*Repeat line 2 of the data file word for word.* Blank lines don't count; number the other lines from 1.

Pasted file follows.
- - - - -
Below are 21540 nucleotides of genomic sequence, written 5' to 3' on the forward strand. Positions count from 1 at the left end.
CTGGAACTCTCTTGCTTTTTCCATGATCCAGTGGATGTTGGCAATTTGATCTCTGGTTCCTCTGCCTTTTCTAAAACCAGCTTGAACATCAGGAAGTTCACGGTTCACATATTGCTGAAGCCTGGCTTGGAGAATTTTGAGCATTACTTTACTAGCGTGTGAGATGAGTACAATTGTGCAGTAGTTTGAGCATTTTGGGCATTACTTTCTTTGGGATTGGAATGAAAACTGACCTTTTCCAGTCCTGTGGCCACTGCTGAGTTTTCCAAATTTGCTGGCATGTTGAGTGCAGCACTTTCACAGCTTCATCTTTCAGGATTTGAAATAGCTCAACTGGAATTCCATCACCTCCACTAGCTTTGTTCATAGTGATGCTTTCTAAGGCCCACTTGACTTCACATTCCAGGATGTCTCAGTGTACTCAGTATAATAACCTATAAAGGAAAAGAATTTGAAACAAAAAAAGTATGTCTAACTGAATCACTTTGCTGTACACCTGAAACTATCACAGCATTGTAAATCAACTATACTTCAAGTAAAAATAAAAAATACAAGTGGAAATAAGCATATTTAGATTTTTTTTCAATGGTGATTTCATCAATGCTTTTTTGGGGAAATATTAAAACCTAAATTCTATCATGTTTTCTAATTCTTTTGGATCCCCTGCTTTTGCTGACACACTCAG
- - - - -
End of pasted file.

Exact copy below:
CTGGAACTCTCTTGCTTTTTCCATGATCCAGTGGATGTTGGCAATTTGATCTCTGGTTCCTCTGCCTTTTCTAAAACCAGCTTGAACATCAGGAAGTTCACGGTTCACATATTGCTGAAGCCTGGCTTGGAGAATTTTGAGCATTACTTTACTAGCGTGTGAGATGAGTACAATTGTGCAGTAGTTTGAGCATTTTGGGCATTACTTTCTTTGGGATTGGAATGAAAACTGACCTTTTCCAGTCCTGTGGCCACTGCTGAGTTTTCCAAATTTGCTGGCATGTTGAGTGCAGCACTTTCACAGCTTCATCTTTCAGGATTTGAAATAGCTCAACTGGAATTCCATCACCTCCACTAGCTTTGTTCATAGTGATGCTTTCTAAGGCCCACTTGACTTCACATTCCAGGATGTCTCAGTGTACTCAGTATAATAACCTATAAAGGAAAAGAATTTGAAACAAAAAAAGTATGTCTAACTGAATCACTTTGCTGTACACCTGAAACTATCACAGCATTGTAAATCAACTATACTTCAAGTAAAAATAAAAAATACAAGTGGAAATAAGCATATTTAGATTTTTTTTCAATGGTGATTTCATCAATGCTTTTTTGGGGAAATATTAAAACCTAAATTCTATCATGTTTTCTAATTCTTTTGGATCCCCTGCTTTTGCTGACACACTCAG